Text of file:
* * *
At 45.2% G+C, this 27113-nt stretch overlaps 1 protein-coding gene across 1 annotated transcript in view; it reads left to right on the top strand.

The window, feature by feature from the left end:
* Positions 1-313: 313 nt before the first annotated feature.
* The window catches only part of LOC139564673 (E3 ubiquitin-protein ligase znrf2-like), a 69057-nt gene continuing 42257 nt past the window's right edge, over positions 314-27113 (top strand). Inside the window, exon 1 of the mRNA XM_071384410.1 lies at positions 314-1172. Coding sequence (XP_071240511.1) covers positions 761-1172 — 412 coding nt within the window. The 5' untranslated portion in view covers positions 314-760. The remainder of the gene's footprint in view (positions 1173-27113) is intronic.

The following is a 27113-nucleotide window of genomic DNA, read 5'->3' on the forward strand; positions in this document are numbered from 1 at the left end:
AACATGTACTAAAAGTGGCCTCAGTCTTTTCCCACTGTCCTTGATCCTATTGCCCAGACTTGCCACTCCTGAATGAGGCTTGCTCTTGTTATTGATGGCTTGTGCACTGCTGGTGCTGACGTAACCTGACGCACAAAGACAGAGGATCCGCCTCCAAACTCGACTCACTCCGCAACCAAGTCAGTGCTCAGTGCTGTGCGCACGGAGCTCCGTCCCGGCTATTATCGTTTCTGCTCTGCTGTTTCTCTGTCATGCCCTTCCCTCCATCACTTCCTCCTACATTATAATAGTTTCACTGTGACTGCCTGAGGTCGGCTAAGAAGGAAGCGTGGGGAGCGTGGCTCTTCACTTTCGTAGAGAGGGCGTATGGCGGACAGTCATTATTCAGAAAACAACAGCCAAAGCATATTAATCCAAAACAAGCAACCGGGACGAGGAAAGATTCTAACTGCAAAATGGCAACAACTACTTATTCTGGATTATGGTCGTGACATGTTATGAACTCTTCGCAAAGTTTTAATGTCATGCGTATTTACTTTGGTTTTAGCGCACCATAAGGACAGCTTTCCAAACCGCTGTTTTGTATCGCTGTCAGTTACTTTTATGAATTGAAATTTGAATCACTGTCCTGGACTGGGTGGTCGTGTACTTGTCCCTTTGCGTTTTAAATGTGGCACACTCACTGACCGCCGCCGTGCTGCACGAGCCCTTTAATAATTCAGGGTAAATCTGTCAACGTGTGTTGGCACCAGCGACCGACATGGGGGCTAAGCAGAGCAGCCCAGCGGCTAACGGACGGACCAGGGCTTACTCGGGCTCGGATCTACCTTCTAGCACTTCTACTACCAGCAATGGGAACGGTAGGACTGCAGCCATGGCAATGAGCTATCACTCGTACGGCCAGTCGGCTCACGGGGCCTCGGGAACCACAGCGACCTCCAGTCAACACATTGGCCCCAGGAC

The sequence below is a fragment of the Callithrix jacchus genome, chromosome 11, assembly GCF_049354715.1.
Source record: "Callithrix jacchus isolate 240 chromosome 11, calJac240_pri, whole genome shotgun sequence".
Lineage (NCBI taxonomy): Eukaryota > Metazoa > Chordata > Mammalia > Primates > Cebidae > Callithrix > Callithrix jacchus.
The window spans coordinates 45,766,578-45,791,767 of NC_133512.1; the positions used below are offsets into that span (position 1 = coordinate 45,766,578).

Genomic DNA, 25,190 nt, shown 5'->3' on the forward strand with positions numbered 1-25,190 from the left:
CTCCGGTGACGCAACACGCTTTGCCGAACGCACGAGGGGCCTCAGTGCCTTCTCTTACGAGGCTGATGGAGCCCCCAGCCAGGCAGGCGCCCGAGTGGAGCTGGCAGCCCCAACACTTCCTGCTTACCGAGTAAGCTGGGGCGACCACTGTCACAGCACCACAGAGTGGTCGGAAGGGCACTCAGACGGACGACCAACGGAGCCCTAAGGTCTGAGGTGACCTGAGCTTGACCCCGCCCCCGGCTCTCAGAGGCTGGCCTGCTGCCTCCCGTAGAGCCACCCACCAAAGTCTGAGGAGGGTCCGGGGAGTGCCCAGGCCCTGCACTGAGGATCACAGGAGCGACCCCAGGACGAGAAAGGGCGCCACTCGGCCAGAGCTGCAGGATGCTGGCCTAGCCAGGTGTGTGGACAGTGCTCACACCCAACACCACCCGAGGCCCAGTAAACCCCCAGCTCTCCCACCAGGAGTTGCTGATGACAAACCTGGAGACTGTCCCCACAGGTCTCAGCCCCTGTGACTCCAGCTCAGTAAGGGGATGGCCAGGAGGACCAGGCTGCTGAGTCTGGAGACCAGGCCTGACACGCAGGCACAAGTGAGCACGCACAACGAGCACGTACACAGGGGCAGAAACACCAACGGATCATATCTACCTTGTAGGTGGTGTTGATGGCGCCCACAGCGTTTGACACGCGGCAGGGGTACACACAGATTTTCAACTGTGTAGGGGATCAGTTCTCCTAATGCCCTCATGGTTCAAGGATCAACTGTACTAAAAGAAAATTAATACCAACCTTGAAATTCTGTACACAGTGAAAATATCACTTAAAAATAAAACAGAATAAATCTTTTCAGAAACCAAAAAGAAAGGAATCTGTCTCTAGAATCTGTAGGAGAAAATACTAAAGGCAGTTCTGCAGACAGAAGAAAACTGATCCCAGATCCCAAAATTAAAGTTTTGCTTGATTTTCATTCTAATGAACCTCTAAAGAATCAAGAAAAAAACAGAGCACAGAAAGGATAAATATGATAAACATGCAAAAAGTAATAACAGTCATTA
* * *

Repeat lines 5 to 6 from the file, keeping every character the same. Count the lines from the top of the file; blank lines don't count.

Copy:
The following is a 27113-nucleotide window of genomic DNA, read 5'->3' on the forward strand; positions in this document are numbered from 1 at the left end:
AACATGTACTAAAAGTGGCCTCAGTCTTTTCCCACTGTCCTTGATCCTATTGCCCAGACTTGCCACTCCTGAATGAGGCTTGCTCTTGTTATTGATGGCTTGTGCACTGCTGGTGCTGACGTAACCTGACGCACAAAGACAGAGGATCCGCCTCCAAACTCGACTCACTCCGCAACCAAGTCAGTGCTCAGTGCTGTGCGCACGGAGCTCCGTCCCGGCTATTATCGTTTCTGCTCTGCTGTTTCTCTGTCATGCCCTTCCCTCCATCACTTCCTCCTACATTATAATAGTTTCACTGTGACTGCCTGAGGTCGGCTAAGAAGGAAGCGTGGGGAGCGTGGCTCTTCACTTTCGTAGAGAGGGCGTATGGCGGACAGTCATTATTCAGAAAACAACAGCCAAAGCATATTAATCCAAAACAAGCAACCGGGACGAGGAAAGATTCTAACTGCAAAATGGCAACAACTACTTATTCTGGATTATGGTCGTGACATGTTATGAACTCTTCGCAAAGTTTTAATGTCATGCGTATTTACTTTGGTTTTAGCGCACCATAAGGACAGCTTTCCAAACCGCTGTTTTGTATCGCTGTCAGTTACTTTTATGAATTGAAATTTGAATCACTGTCCTGGACTGGGTGGTCGTGTACTTGTCCCTTTGCGTTTTAAATGTGGCACACTCACTGACCGCCGCCGTGCTGCACGAGCCCTTTAATAATTCAGGGTAAATCTGTCAACGTGTGTTGGCACCAGCGACCGACATGGGGGCTAAGCAGAGCAGCCCAGCGGCTAACGGACGGACCAGGGCTTACTCGGGCTCGGATCTACCTTCTAGCACTTCTACTACCAGCAATGGGAACGGTAGGACTGCAGCCATGGCAATGAGCTATCACTCGTACGGCCAGTCGGCTCACGGGGCCTCGGGAACCACAGCGACCTCCAGTCAACACATTGGCCCCAGGAC